The technical manager of the MV Ever Given, Bernhard Schulte Shipmanagement (BSM), has provided its latest update in the ongoing effort to refloat the ship from the southern end of the Suez Canal.
The ship, one of the biggest containerships in the world, ran aground around 7 a.m. local time near kilometer-marker 151 on Tuesday, March 23, 2021. The canal has been blocked to ship traffic ever since. SMIT Salvage is the appointed salvor.
Here are some of the highlights from the latest update:
A team of expert salvors from Smit Salvage have been appointed and are now at the vessel, with salvage operations being coordinated by the Suez Canal Authority, according to BSM.
“The focus now is on dredging to remove sand and mud from around the port side of the vessel’s bow. In addition to the dredgers already on site a specialised suction dredger is now with the vessel and will shortly begin work. This dredger can shift 2,000 cubic meters of material every hour,” the company informs.
At the time of the incident, Ever Given was transiting northbound through the canal en route to Rotterdam, Netherlands with two canal pilots onboard.
BSM reports that Initial investigations still suggest the vessel grounded due to strong wind. So far, there have been no reports of pollution or cargo damage and initial investigations have ruled out any mechanical or engine failure as a cause of the grounding.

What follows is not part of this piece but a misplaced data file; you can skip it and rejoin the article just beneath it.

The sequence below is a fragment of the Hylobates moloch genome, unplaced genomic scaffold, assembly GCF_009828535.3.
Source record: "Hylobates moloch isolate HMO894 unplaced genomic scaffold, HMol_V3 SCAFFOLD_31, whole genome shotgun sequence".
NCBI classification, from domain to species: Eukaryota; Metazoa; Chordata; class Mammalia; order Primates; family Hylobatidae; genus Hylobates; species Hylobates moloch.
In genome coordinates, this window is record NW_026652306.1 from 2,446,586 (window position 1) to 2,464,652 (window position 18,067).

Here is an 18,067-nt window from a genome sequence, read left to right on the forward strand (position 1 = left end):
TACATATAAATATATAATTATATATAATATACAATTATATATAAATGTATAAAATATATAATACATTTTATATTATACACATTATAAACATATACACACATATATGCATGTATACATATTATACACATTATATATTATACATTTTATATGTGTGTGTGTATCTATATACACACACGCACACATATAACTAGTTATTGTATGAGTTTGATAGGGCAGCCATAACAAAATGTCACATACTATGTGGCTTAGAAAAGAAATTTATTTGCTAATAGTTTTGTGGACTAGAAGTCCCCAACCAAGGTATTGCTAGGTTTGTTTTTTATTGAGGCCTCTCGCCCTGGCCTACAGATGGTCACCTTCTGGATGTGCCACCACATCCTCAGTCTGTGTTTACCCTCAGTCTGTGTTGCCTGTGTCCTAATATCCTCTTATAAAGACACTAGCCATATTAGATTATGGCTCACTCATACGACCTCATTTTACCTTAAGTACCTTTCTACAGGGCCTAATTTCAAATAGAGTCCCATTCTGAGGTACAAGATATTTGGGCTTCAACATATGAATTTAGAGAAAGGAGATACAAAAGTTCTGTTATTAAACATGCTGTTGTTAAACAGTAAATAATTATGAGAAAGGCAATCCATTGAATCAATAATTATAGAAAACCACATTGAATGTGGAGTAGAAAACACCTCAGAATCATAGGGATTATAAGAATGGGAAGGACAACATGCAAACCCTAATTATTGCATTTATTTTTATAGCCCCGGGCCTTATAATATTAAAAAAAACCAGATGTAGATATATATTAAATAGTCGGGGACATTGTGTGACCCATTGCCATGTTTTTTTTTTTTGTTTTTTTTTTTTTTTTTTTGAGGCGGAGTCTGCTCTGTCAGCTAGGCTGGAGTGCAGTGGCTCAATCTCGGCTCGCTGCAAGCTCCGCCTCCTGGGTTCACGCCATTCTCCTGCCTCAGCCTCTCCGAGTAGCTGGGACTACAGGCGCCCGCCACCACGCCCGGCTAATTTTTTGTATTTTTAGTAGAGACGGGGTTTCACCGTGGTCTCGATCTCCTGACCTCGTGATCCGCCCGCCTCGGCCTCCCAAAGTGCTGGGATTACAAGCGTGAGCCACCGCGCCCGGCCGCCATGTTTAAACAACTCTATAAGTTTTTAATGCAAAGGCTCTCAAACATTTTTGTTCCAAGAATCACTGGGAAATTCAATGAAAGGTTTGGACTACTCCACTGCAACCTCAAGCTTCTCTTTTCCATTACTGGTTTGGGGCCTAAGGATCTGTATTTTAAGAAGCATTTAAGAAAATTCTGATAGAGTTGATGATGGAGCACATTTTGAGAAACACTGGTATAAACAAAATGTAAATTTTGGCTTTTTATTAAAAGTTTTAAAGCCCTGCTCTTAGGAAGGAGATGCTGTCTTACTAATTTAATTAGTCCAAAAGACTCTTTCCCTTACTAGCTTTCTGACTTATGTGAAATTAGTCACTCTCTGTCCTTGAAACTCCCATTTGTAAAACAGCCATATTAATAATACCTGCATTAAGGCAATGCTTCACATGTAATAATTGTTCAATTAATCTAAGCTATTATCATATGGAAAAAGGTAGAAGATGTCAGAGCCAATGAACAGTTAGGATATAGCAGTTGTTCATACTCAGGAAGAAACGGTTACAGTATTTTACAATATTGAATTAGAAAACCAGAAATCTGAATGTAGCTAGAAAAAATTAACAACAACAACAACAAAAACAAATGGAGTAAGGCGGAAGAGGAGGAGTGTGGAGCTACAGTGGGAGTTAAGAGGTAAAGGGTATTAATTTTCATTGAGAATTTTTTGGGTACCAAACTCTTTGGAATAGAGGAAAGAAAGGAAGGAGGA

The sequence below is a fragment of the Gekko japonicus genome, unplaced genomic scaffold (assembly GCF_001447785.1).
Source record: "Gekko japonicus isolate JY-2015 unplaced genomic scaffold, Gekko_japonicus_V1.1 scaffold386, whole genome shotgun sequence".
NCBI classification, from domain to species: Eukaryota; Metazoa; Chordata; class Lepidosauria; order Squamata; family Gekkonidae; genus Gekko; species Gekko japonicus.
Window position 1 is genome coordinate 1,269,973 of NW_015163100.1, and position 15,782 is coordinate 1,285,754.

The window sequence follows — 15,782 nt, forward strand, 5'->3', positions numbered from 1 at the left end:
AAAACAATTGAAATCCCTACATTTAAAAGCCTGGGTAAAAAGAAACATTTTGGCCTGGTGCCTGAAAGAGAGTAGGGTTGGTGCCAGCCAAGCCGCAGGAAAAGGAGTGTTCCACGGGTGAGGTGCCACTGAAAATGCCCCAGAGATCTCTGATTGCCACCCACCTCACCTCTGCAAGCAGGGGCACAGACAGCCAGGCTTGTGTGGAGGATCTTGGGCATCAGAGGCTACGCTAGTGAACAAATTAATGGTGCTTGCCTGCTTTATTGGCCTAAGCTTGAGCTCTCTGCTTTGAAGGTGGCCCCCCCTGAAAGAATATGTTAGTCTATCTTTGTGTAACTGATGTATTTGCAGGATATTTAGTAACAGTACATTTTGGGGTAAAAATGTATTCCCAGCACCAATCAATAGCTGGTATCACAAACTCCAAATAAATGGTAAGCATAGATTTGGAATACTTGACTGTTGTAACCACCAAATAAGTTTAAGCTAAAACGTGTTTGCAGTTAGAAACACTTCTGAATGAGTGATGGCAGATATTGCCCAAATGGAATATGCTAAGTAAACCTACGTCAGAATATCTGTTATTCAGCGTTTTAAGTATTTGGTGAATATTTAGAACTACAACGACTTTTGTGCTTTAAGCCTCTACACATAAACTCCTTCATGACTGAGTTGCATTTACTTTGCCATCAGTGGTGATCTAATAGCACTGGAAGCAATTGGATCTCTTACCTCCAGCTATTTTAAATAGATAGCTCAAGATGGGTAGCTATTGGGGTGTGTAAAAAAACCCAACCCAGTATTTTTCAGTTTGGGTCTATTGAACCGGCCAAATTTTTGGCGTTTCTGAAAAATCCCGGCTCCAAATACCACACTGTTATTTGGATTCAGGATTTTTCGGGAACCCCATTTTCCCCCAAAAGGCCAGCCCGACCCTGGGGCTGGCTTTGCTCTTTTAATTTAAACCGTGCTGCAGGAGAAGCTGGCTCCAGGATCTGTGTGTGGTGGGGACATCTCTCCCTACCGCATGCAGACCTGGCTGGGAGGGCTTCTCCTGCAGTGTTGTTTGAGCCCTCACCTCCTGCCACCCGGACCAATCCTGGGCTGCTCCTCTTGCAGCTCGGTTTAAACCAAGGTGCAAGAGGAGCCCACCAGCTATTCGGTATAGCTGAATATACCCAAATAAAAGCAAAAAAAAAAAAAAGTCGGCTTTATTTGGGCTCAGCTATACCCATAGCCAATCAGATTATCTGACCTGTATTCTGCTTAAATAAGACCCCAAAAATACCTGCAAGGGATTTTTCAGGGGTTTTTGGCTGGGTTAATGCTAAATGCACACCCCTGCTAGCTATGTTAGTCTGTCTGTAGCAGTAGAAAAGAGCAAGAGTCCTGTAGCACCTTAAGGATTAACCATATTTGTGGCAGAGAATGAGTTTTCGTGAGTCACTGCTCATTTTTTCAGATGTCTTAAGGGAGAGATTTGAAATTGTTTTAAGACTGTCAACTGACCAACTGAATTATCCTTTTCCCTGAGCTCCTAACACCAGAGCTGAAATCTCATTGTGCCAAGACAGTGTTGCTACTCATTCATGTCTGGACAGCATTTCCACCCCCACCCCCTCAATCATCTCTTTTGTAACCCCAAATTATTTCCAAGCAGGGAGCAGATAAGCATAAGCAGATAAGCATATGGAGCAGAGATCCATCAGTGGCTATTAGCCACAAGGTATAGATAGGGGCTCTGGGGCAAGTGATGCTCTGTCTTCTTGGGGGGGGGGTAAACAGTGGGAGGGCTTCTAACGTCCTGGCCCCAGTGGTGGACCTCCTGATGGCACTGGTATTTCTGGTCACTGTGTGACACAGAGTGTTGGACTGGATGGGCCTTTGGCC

All 25 crew – all Indian nationals, are safe and accounted for and remain onboard.
“The crew are working closely with all parties involved to re-float the vessel. The hard work and tireless professionalism of the Master and crew is greatly appreciated,” BSM said.
“BSM’s continuing priorities are to safely re-float the vessel and for marine traffic in the Suez Canal to resume.
“BSM is grateful for the continued efforts of the Suez Canal Authority and those involved in ongoing re-floating operations and BSM will continue to work closely with all parties involved in this operation.
“Once re-floated, the vessel will undergo a full inspection and BSM will cooperate fully with the authorities in any investigations.”
The Japanese shipowner, Shoei Kisen, has meanwhile apologized for the incident and said work towards freeing the ship “has been extremely difficult.”
Courtesy: Mike Schuler